Analyzing a Japanese Language Malicious Word Document

18 Jan 2019

Seems harmless right?

Rundown

I stumbled upon this document thanks to https://urlhaus.abuse.ch . Being in Japan so long I love anytime I can find malware or a malicious document where the creator didn’t obviously use Google Translate. At first, I thought this was just another Emotet variant as it seems that every compromised Japanese IP is hosting one of the variants.

This document is hosted at hxxp://file.tancyo.blog.shinobi.jp

Upon opening the document, the user is presented with the above Word document. Roughly translated, the malicious document is an invoice for services. In the top text box with reddish font, the document instructs the user to accept and enable macros by clicking through the prompts.

There are two pictures embedded in the document that appear to be the same type of invoice. I could not find anything malicious about either image.

Figure 1

Executing the document

Not surprisingly, Windows Defender immediately alerts on the document and displays what type of malware may be infecting the system.

Figure 2

Since we know the document is malicious, we can move on and start looking at some tell-tale signs from within Word itself. Utilizing the Developer tab in Microsoft Word, not only can we view the macros, but we can also run them and even set breakpoints.

Figure 3

AutoOpen is used by malware writers to automate the launch of their code upon the user opening the document. It should be noted, that the subroutine also has legitimate purposes, but should be considered dangerous.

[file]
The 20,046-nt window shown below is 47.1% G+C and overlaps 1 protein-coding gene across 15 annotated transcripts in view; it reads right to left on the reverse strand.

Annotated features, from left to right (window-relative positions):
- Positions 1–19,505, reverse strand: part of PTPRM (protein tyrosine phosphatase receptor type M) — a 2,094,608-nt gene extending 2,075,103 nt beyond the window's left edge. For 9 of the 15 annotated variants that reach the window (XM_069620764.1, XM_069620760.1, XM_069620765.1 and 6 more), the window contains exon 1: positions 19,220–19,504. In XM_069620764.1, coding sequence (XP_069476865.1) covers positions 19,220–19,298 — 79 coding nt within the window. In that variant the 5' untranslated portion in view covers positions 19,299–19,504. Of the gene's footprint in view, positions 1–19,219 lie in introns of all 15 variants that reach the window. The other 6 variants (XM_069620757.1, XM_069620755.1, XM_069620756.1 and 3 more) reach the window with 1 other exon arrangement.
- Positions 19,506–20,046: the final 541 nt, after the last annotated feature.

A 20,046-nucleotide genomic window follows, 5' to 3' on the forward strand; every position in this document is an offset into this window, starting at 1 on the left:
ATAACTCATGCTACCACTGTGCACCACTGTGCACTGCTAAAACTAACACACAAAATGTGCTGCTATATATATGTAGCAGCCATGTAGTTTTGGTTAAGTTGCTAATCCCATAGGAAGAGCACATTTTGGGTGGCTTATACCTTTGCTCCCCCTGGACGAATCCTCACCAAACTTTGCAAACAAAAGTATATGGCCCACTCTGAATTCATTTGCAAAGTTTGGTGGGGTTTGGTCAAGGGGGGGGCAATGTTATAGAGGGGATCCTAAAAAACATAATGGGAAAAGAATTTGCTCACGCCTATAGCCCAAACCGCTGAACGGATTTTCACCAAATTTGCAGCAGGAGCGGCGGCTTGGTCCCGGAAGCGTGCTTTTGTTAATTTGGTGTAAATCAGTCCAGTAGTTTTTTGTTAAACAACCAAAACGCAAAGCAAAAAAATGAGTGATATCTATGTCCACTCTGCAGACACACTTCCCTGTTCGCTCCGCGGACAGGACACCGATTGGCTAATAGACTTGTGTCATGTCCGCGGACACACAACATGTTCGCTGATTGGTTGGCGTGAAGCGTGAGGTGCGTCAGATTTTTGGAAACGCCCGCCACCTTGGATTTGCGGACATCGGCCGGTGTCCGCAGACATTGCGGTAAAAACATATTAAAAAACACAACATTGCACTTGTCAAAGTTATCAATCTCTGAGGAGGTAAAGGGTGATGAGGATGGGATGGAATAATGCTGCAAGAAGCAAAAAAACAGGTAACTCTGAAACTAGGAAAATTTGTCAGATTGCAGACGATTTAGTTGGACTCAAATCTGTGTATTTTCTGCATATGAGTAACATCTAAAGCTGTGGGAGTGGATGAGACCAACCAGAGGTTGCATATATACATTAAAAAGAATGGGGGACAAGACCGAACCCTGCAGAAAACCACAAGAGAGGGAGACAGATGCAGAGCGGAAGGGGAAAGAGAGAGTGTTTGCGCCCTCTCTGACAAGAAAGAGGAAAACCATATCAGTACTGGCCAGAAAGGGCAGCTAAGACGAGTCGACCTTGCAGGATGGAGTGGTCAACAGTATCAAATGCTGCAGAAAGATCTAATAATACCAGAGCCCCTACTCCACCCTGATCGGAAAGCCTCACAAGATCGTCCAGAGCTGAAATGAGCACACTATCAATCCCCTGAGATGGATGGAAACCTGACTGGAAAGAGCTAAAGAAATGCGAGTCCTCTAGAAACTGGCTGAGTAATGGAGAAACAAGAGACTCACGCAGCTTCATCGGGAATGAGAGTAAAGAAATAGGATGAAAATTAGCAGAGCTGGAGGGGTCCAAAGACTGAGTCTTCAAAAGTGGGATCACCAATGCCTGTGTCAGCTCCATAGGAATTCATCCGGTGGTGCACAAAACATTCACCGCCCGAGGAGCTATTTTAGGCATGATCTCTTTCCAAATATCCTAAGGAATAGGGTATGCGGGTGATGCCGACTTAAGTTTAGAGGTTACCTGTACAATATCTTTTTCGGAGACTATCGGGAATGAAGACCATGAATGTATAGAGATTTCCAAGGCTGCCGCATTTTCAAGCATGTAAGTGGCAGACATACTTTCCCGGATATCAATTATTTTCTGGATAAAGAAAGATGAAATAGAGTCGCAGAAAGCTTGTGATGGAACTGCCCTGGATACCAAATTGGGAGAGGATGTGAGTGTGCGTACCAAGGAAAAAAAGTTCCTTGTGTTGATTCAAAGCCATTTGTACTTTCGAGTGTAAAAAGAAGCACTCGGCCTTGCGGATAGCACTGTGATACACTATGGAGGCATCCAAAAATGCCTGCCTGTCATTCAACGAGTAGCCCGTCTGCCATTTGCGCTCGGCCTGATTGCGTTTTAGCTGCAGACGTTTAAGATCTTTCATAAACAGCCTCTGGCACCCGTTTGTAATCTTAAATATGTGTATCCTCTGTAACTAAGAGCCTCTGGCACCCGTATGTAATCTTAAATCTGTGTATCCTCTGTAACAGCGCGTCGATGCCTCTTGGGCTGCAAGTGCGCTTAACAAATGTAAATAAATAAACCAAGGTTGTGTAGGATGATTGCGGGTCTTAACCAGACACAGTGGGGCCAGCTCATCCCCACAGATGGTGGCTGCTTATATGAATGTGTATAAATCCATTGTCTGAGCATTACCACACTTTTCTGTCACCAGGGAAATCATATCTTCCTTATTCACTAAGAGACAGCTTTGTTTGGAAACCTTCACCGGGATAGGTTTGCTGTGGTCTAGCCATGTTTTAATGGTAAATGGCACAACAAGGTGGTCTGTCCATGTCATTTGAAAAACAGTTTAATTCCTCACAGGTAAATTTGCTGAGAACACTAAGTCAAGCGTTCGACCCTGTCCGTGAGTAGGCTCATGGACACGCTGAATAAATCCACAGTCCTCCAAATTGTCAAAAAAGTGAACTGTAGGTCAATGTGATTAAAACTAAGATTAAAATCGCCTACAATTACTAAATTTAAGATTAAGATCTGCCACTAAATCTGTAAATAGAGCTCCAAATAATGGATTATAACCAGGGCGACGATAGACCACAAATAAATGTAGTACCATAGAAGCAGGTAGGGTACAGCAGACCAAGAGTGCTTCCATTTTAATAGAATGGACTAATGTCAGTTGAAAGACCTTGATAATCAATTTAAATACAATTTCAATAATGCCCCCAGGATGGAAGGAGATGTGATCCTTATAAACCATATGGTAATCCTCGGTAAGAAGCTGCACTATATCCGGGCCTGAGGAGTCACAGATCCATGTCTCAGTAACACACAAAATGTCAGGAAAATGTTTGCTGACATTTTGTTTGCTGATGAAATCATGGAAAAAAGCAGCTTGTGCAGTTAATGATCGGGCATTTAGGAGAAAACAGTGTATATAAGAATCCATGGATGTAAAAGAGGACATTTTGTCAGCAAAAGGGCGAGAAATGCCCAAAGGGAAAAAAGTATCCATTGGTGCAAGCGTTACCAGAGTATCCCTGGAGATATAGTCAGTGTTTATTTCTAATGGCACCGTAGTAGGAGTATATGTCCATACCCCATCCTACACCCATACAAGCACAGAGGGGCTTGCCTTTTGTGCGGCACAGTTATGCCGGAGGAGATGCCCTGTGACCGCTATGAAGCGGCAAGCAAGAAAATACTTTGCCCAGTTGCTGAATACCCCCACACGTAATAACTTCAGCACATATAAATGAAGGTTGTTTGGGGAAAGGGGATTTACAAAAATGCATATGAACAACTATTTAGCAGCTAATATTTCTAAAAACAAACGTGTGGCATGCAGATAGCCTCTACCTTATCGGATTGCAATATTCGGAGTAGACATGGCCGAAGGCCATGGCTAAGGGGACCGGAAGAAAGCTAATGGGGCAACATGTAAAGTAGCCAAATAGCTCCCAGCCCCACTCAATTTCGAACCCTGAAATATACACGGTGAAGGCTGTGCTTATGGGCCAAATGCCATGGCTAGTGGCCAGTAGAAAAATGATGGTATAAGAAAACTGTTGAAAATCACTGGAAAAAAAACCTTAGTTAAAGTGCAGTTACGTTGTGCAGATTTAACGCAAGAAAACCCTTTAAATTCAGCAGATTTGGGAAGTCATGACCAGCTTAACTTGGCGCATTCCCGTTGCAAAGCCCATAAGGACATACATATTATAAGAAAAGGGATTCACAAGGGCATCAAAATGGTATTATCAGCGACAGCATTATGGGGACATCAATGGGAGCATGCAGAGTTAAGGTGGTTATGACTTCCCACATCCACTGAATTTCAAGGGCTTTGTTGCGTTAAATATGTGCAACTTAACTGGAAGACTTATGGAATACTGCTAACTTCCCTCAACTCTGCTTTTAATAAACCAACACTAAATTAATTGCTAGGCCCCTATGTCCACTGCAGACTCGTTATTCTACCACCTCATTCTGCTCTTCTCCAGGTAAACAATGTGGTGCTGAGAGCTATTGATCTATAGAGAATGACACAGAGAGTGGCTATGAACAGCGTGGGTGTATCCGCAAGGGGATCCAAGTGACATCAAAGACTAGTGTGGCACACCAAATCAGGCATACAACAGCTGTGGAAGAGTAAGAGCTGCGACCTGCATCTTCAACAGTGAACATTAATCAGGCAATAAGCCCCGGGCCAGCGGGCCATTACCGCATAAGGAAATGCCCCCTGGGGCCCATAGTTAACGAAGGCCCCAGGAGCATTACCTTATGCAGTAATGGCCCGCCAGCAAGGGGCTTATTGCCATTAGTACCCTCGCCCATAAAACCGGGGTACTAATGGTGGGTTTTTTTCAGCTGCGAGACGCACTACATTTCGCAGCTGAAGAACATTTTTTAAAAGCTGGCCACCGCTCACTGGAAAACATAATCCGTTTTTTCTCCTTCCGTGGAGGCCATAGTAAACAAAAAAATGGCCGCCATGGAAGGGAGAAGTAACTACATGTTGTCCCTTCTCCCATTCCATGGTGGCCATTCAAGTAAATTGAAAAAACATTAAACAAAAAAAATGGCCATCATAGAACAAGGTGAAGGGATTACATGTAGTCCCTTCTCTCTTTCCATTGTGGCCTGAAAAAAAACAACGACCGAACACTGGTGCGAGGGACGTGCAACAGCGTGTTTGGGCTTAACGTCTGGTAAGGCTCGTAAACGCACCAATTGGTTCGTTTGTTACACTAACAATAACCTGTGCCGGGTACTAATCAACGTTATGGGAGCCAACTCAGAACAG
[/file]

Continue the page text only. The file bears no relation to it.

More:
Upon further review of the macros, we get another sure sign that this document is up to no good.

Figure 4 Notice the “Interaction.Shell”. We will come back to that later.

Deep Dive

The Developer is great to use, but researching inside Word is a little messy to me. I will move the file to an installed Remnux (https://remnux.org) VM for analysis. Hopefully you are already aware of Remnux, if not please check it out along with FlareVM for your research needs.

The Python oletools allow a researcher to do just about everything they need to crack open a malicious document and learn more about it. First things first, lets run old faithful; the file command.

Figure 5 Nothing shocking here, moving on

Starting with olemeta and oleid, we can attempt to get some more information on the file itself as well as confirm our suspicions on the VBA macros.

Figure 6. Booo!! Nothing interesting here either
Figure 7

Taking a closer look at the information returned for oleid, we can confirm that VBA Macros are present (represented by the True value) as well as embedded OLE objects. We saw a preview of the macros used while in the document, lets use oledump to get a better picture.

Figure 8. A whole lot going on here.

In the above image, you can see what appear to be base64 and hex encoded values on lines 28 and 29. We will dig deeper into those in a few. The streams with lowercase m’s next to them indicates VBA code containing only attribute statements. The capital M indicates code with other types of statements. In other words, the capital M’s are where the juicy information is so check their first.

Taking a look at the two streams with capital M’s we get:

Figure 9 Stream 16
Figure 10 Stream 25

In figure nine, you can see a large number of obfuscated code with VBA Select Case statements (https://docs.microsoft.com/en-us/dotnet/visual-basic/language-reference/statements/select-case-statement). Also visible are a number of Fix and Oct functions. The Oct function converts an integer to octal notation and returns a string.